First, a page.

WILLIAM COLLINS, an unfortunate but excellent English poet, was born at Chichester, Dec. 25, about 1720, the son of a reputable hatter in that city. In 1733 he was admitted scholar of Winchester college under Dr. Burton, and at nineteen was elected upon the foundation to New-college in Oxford. He was first upon the list; and, in order to wait for a vacancy in that society, was admitted a commoner of Queen's college in the same university; but no such vacancy occurring, his tutor, very sensible of his desert, recommended him to the society of Magdalen; and this recommendation, backed by an uncommon display of genius and learning in the exercises performed on the occasion, procured him to be elected a demy of that college in July 1741. During his residence in this place, which was till he had taken a bachelor's degree; he applied himself to poetry, and published an epistle to sir Thomas Hanmer on his edition of Shakspeare, and the "Persian," or, as they have been since entitled, "Oriental Eclogues," which, notwithstanding their merit, were not attended with any great success; and it was objected to them, that though the scenery and subjects are oriental, the style and colouring are purely European. Of the force of this objection, Mr. Collins himself became sensible in the latter part of his life. Yet their poetical merit is very great; and Dr. Langhorne has not scrupled to assert, "that in simplicity of description and expression, in delicacy and softness of numbers, and in natural and unaffected tenderness, they are not to be equalled by any thing of the pastoral kind in the English language."
About 1744 he suddenly left the university, and came to London, a literary adventurer, with many projects in his head, and very little money in his pocket. He designed many works, but either had not perseverance in himself, or the frequent calls of immediate necessity broke his schemes, and suffered him to pursue no settled purpose. Among other designs he published proposals for a "History of the Revival of Learning;" and Dr. Johnson has heard him speak with great kindness of Leo X. and with keen resentment of his tasteless successor. But probably not a page of the history was ever written. He also planned several tragedies, but he only planned them. Yet there were times when his poetical genius triumphed over his indolence; and produced in 1746, his "Odes descriptive and allegorical." The success of this publication was inferior to that of the Oriental Eclogues. Mr. Millar, the bookseller, gave the author a handsome price, as poems were then estimated, for the copy, but the sale of them was not sufficient to pay the expence of printing. Mr. Collins, justly offended at the bad taste of the public, as soon as it was in his power, returned Mr. Millar the copy-money, indemnified him for the loss he had sustained, and consigned the unsold part of the impression to the flames. Highly as Mr. Collins's Odes deserved a superior fate, it is not surprising that they were not popular at their first appearance. Allegorical and abstracted poetry is not suited to the bulk of readers.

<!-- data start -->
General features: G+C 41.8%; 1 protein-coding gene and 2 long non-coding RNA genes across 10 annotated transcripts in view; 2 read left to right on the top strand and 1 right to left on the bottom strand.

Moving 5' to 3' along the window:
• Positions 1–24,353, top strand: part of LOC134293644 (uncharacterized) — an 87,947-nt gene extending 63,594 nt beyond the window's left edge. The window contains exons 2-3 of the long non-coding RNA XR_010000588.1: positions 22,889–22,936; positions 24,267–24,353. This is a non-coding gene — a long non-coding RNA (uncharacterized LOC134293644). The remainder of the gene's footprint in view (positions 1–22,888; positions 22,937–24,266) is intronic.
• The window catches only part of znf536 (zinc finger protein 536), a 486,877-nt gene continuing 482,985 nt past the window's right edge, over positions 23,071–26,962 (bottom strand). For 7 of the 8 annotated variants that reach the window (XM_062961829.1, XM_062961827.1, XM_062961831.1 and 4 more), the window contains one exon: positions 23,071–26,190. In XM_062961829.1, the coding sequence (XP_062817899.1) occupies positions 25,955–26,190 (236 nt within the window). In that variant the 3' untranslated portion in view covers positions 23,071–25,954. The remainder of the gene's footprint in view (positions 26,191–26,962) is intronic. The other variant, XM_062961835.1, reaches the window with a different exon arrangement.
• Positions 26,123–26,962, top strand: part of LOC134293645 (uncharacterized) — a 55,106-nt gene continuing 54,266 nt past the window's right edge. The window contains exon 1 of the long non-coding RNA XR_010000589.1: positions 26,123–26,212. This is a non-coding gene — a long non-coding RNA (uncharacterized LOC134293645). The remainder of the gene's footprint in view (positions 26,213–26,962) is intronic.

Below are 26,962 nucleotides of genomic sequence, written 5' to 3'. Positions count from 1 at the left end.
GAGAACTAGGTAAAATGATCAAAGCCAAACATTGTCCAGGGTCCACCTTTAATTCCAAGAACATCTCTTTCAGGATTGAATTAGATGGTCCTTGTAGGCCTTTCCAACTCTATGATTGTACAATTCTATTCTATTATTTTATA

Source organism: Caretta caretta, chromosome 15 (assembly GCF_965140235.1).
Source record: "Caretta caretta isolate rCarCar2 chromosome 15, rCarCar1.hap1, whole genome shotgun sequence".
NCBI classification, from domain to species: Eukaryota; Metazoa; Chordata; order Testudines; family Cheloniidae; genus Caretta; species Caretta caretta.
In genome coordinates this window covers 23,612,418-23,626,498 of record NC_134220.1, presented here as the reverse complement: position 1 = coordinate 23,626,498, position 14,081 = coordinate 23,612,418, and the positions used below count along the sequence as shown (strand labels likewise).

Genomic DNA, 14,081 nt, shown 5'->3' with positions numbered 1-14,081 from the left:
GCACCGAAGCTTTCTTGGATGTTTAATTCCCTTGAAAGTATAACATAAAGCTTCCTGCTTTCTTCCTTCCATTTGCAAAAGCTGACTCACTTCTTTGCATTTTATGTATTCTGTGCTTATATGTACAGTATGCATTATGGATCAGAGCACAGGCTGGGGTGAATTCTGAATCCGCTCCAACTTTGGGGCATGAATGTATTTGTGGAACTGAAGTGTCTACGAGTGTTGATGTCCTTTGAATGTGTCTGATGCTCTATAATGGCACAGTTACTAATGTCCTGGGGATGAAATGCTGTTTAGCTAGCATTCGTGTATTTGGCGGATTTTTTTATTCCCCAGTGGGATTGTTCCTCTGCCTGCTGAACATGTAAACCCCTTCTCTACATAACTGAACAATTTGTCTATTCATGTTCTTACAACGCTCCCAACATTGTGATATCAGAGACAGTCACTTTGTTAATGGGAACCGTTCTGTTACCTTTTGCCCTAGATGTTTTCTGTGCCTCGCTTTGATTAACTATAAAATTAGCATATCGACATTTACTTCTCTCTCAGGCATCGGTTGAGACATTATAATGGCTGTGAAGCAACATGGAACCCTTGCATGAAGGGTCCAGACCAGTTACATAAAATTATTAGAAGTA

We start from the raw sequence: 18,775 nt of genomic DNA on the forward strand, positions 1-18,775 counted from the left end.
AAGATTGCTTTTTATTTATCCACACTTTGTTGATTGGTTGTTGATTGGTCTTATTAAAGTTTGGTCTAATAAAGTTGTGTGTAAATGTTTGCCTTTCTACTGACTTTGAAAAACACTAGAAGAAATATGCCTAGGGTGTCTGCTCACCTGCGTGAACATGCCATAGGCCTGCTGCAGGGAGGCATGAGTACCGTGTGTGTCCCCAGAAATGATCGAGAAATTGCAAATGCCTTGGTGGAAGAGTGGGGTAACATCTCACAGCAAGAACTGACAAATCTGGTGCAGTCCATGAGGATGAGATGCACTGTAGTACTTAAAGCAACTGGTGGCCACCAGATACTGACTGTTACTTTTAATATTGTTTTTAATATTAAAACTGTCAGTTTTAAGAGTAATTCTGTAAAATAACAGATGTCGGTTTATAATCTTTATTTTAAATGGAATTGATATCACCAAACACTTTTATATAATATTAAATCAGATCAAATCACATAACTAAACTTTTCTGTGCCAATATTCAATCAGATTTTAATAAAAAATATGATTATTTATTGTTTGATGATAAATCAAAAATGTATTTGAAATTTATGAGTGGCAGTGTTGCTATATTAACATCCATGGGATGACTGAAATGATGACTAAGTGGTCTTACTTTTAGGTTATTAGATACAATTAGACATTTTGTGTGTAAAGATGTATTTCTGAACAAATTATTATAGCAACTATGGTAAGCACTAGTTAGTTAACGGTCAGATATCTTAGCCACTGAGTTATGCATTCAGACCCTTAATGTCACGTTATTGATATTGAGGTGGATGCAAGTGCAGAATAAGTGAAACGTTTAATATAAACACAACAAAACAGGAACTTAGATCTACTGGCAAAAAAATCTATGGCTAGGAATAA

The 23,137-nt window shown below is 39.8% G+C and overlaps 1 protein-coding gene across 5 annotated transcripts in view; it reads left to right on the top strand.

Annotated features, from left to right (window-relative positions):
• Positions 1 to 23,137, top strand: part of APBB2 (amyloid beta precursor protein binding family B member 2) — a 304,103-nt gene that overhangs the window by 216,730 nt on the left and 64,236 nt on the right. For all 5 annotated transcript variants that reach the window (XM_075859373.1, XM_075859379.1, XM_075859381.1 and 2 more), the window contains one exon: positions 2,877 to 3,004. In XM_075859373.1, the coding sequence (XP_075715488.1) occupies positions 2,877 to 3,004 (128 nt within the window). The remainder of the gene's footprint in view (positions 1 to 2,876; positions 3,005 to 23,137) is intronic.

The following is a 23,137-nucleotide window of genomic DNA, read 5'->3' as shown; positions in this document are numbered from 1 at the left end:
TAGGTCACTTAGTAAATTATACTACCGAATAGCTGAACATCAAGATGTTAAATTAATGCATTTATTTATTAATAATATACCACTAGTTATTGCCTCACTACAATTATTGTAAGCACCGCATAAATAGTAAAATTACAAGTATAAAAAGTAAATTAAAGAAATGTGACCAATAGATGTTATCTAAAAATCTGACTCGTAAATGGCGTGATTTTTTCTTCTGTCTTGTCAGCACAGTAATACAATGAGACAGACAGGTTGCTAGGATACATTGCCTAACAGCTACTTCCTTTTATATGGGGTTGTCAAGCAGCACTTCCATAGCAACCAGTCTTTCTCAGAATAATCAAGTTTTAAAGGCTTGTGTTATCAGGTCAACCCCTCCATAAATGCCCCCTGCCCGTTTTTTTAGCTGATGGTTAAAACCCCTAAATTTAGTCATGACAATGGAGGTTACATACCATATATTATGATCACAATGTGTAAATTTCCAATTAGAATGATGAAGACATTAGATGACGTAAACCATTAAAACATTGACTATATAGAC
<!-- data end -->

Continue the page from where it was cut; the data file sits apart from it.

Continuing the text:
About this time Dr. Johnson fell into his company, who tells us, that "the appearance of Collins was decent and manly; his knowledge considerable, his views extensive, his conversation elegant, and his disposition cheerful. "By degrees," adds the doctor, "I gained his confidence; and one day was admitted to him when he was immured by a bailiff, that was prowling in the street. On this occasion recourse was had to the booksellers, who, on the credit of a translation of 'Aristotle's Poetics,' which he engaged to write with a large commentary, advanced as much money as enabled him to escape into the country. He shewed me the guineas safe in his hand. Soon afterwards his uncle, Mr. Martin, a lieutenant-colonel, left him about £2000 a sum which Collins could scarcely think exhaustible, and which he did not live to exhaust. The guineas were then repaid; and the translation neglected. But man is not born for happiness: Collins, who, while he studied to live, felt no evil but poverty, no sooner lived to study, than his life was assailed by more dreadful calamities, disease and insanity."